Chasing Suspenders with Cody Meyer

Power Pole

by Dan O’Sullivan

Cody Meyer Vertical

Cody Meyer Lipping a Bass Caught Near his Northern California Home – photo by Tom Leogrande / True Image Promotions

Being from the West Coast, and in particular, Northern California spotted bass fisheries, FLW Tour pro Cody Meyer knows his way around the finesse tactics available today.  Flick Shakin’ Dropshottin’, Wacky Riggin’; the boy just flat knows his stuff.

Any Doubts? Consider the fact that he used the techniques to consecutive top five finishes in his first and second trip to the Forrest Wood Cup, a top 10 in his third, and an 11th place finish last year.  All of them in the summer, and his offshore prowess figured into all of them.

In two of those events; those at Lake Lanier, he targeted largely suspended bass.  “I know that people say suspended fish can be some of the more difficult ones to catch,” said Meyer.  “But to me, it’s not that they’re so difficult to catch, it’s that they can be difficult to find.”

By chasing the spotted bass on the reservoirs near his Northern California home, Meyer has developed a system for finding and catching suspended bass that have helped him on tour.  A lot of his approach revolves around his aforementioned skills with a finesse rod, but that’s not all.

It starts with finding those fish as well.

Start Early
He started by saying that fishing for suspended bass is largely a clear water phenomenon.  “If I’ve got anywhere from three feet of visibility or more, usually find suspended bass,” he said.   “A lot of lakes I fish across the country become that clear in the summer, so I end up fishing for suspended fish quite a bit.”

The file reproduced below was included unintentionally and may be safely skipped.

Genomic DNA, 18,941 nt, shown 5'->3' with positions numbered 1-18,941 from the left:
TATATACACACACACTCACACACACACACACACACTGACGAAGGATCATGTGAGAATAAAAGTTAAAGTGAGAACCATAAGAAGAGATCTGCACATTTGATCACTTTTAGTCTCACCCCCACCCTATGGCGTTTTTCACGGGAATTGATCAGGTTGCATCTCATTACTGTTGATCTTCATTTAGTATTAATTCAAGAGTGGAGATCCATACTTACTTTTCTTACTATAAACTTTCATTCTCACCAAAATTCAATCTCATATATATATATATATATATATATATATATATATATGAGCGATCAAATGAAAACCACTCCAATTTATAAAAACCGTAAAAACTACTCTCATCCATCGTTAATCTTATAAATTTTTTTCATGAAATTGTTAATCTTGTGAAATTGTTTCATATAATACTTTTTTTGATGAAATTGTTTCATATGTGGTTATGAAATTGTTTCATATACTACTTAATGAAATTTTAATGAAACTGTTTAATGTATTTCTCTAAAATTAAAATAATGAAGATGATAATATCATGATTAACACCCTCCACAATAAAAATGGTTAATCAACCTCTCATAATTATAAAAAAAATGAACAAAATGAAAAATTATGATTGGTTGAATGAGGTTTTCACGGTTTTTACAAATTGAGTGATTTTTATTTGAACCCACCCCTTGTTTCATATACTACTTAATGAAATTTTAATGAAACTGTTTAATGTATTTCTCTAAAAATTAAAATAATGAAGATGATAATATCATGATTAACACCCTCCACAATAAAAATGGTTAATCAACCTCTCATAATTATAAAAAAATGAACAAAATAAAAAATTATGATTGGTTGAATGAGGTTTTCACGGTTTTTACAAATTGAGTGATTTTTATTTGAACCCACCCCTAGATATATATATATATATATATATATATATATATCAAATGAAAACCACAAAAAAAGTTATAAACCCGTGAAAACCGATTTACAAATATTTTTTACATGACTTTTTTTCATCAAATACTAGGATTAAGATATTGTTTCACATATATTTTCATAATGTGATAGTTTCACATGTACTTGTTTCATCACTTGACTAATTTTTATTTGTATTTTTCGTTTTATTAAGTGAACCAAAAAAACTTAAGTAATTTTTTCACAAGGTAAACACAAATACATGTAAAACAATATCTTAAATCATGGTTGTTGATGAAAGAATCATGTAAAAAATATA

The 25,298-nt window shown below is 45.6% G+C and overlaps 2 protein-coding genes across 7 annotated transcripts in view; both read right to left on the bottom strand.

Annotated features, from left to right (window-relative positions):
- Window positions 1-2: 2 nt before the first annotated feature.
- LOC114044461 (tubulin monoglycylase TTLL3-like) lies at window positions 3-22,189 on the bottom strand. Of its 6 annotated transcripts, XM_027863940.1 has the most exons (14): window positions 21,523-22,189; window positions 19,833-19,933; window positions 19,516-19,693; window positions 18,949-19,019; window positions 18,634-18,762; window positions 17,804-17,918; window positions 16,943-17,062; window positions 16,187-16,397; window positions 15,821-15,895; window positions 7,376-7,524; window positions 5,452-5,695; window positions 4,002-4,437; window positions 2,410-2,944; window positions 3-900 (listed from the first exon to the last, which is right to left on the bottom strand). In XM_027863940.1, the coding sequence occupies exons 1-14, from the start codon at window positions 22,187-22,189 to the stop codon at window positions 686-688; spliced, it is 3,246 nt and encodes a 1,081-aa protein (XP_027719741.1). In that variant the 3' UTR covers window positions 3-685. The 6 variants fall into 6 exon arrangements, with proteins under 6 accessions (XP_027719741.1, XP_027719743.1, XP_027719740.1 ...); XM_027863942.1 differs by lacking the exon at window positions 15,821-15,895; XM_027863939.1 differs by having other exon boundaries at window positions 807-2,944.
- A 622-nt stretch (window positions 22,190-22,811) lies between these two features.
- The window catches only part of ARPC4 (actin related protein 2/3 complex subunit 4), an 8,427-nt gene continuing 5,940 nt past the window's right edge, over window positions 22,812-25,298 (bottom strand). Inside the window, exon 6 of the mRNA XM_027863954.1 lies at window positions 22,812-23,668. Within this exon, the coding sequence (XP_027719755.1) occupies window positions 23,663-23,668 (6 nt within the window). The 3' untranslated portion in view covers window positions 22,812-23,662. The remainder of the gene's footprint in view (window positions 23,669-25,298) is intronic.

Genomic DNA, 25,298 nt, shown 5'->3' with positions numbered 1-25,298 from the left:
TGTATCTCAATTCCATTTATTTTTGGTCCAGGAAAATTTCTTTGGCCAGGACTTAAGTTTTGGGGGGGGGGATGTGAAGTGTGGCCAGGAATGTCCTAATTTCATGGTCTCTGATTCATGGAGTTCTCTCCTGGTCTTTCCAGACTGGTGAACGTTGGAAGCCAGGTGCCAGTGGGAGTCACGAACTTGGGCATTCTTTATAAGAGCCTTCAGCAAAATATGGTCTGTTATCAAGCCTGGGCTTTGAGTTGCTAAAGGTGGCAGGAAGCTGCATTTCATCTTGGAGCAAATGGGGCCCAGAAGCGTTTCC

With those conditions, the moment he backs his Ranger into the water, Meyer is on the search for clues as to where he is going to need to start searching for bass. “I start by trying to find what level the baitfish are at,” said the Auburn, Calif. pro.  “If I see a lot of baitfish on my Lowrance in 30

feet of water while I am idling out, chances are that is the depth the baitfish are holding in.”

He then begins to search for structure elements that are in that depth.  He said that he can sometimes locate bass relating directly to humps or points

Cody Meyer Reading His Lowrance

Cody Meyer Reading His Lowrance at the 2012 Forrest Wood Cup – photo by Tom Leogrande / True Image Promotions

in that zone, but he often has to move off of those bottom features and locate bass in the general vicinity of those topographical features, but out over deeper water.  “They may be at 30 feet; the depth zone that the baitfish were in, but holding over 100 feet of open water,” he said.  “When I find those fish, they are usually a healthier fish, that’s actually feeding.  But, they are put off by fishing and boating pressure.”

He said early on, he started out by looking for suspended fish in more obvious places.  Bridge pilings, bluff walls and over prominent points provided the framework for becoming more comfortable with locating bass that so many anglers choose not to target.

His best friend was shade.  The edges and angles of bluff walls cast shadows as the sun shifted, and the cover that the shade from a bridge provided could also be effective.  “Shade can actually be viewed as its own type of cover,” he said.  “I’ve been fishing bridges in the afternoon and by following the shade line out, I’ve caught suspended fish in that shade line all the way out into open water.”

He said that he has caught suspended bass 50 feet deep, over 300 feet of water on several occasions at home, and 20 to 30 feet over 100 feet on tour, and suggested anglers stretch themselves a little more in their search.

Setups for Suspended Bass